Hoyle, E. (1986). The politics of school management. London, Hodder and Stoughton.
Innes, R. A. (2009). “‘Wait a second: Who are you anyways?’: The insider/outsider debate and American Indian studies.” American Indian Quarterly 33(4): 440-461.
Jenks, C. (2003) Transgression. London, Routledge.
Kristeva, J. (1980). Word, dialogue and the novel (A. J. Thomas Gora, and Leon S. Roudiez Trans.). In L. S. Roudiez (Ed.), Desire in Language: a semiotic approach to art and literature. New York: Columbia University Press.
Lui, J. (2006). “Researching Chinese women’s lives: “Insider” research and life history interviewing.” Oral History 34(1): 42-52.
Madison, D. S., & Hamera, J. (2005). The SAGE handbook of performance studies: SAGE.
Manolis, C., Meamber, L., Winsor, D., & Brooks, C. (2001). Partial employees and consumers: A postmodern meta-theoretical perspective for services marketing. Marketing Theory, 1(2), 225-243.
Melrose, S. (2006). ‘Not yet, and already no longer’: loitering with intent between the expert practitioner at work, and the archive. Performance as Knowledge Symposium, Centre for Research into the Creation in the Performing Arts (ResCen), London, May 2006. Retrieved May 30, 2008, from
Nicholls, B. (2001). Introduction To Documentary. New York: Indiana University Press.
Nonaka, I. and Takeuchi, H. (1995) The knowledge-creating company. New York: Oxford University Press.
Roach, J., Reinelt, J., Kirschenblkatt-Gimblett, B., & Carlson, M. (2001). Responses to “Choices Made and Unmade”. Theatre, 31(2), 96-105.
Pink, S. (2007). Doing Visual Ethnography: Images, media and representation in research (2nd ed.). London, Thousand Oaks, New Delhi: Sage Publications Inc.
Porter, Roy (2001). History of the Body Reconsidered, in Peter Burke (ed.), New Perspectives on Historical Writing, Cambridge: Polity, pp. 232-260.
Power, C. (2015) The Power of Education. Singapore: Springer.
Romani, L., Primecz, H. & Topcu, K. (2011) Paradigm interplay for theory development: A methodological example with the Kulturstandard method. Organizational Research Methods, 14, 432-455.
Schechner, R. (1985). Between Theater and Anthropology. Philadelphia: University of Pennsylvania Press.
Schechner, R. (1992). A New Paradigm for Theatre in the Academy. TDR (1988-), 36(4), 7-10.
Schechner, R. (1993). The Future of Ritual: Writings on Culture and Performance. London: Routledge.
Schechner, R. (2003). Performance Theory: Taylor & Francis.
Senge, P. & Scharmer, C.O. (2006) Community Action research: Learning as a community of practitioners, consultants and researchers. In (eds) Reason, P. & Bradbury, H. Handbook of Action Research (The concise paperback edition), London: Sage. Pp 195-206.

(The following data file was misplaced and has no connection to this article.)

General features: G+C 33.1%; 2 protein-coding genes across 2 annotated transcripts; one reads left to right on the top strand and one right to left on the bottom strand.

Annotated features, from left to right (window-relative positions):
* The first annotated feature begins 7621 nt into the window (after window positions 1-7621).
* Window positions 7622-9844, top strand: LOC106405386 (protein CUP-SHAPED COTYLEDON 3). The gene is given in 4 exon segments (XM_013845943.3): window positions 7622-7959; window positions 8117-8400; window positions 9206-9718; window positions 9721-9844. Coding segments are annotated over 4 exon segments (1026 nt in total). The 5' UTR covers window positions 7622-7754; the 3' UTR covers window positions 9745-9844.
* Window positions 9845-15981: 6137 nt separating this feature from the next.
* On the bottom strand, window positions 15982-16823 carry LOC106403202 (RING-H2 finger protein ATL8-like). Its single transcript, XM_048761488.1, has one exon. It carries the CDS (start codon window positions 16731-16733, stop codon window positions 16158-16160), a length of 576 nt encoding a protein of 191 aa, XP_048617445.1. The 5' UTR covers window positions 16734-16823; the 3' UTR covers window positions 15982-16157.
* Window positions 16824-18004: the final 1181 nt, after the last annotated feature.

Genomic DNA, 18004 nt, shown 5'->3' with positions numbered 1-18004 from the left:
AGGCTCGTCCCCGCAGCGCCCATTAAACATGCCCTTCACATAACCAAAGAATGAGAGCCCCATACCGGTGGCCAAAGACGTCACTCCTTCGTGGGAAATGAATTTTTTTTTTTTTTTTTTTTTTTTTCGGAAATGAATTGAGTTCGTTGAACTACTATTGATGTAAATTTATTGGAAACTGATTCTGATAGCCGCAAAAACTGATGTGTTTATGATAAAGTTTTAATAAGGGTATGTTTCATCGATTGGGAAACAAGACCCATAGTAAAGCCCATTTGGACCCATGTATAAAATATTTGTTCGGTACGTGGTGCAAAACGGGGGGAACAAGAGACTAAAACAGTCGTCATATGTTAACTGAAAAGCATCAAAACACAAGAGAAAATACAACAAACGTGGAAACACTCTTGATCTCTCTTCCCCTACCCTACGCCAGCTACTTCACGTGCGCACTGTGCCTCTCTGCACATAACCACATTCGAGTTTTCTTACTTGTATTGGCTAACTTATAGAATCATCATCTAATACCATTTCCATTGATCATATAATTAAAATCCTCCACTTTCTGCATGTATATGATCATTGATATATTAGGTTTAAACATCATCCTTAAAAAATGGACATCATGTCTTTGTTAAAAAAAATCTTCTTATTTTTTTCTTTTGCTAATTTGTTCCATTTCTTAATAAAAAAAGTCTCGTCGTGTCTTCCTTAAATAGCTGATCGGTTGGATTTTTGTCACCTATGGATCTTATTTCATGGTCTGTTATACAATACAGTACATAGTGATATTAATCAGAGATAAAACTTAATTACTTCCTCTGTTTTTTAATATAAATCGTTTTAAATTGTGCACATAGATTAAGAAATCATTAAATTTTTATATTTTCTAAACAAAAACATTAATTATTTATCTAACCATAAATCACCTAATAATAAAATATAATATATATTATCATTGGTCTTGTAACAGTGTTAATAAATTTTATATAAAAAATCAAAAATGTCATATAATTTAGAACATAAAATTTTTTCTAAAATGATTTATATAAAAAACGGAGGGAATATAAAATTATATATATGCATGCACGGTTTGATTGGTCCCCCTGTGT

Singer, M. (1959). The Cultural Pattern of India. The Far Eastern Quarterly, 15, 23-26.
Smith, K. (Forthcoming, 2015). Transgressing the Frame in Popular Entertainments: The partial performer meets the partial spectator. Doctor of Philosophy, Charles Sturt University.
Turner, V., & Schechner, R. (1988). The Anthropology of Performance. New York Paj: Publications
Turner, V. (1982). From Ritual to Theatre: The human seriousness of play. New York, Paj Publications.
Turner, V. (1969). The Ritual Process: Structure and Anti-Structure. Chicago: Aldine

About the Authors

Dr. Michelle Evans is originally from the Hunter Valley NSW. Now based in Bathurst, she works as an academic, writer, facilitator and cultural producer. Michelle holds a Senior Lectureship in Leadership at Charles Sturt University, is a Fellow at Melbourne Business School and Fellow of the Research Centre for Leadership in Action at New York University. Michelle is Trustee of the Yvonne Cohen Award for Indigenous Creative Young People.

Dr Kate Smith writes and produces comic works for stage and screen. She tours nationally and internationally and works across the disciplines of theatre, television, film and radio as an actress, writer, producer, presenter and casting agent. Kate’s PhD research thesis The partial performer meets the partial spectator: transgressing the frame in popular entertainment is based on a case study of The Famous Spiegeltent. Kate’s research proposes a new theory of performer-spectator interaction, and describes this experience as the partial performer-partial spectator transgression.

Print Friendly, PDF & Email
Copyright © Fusion Journal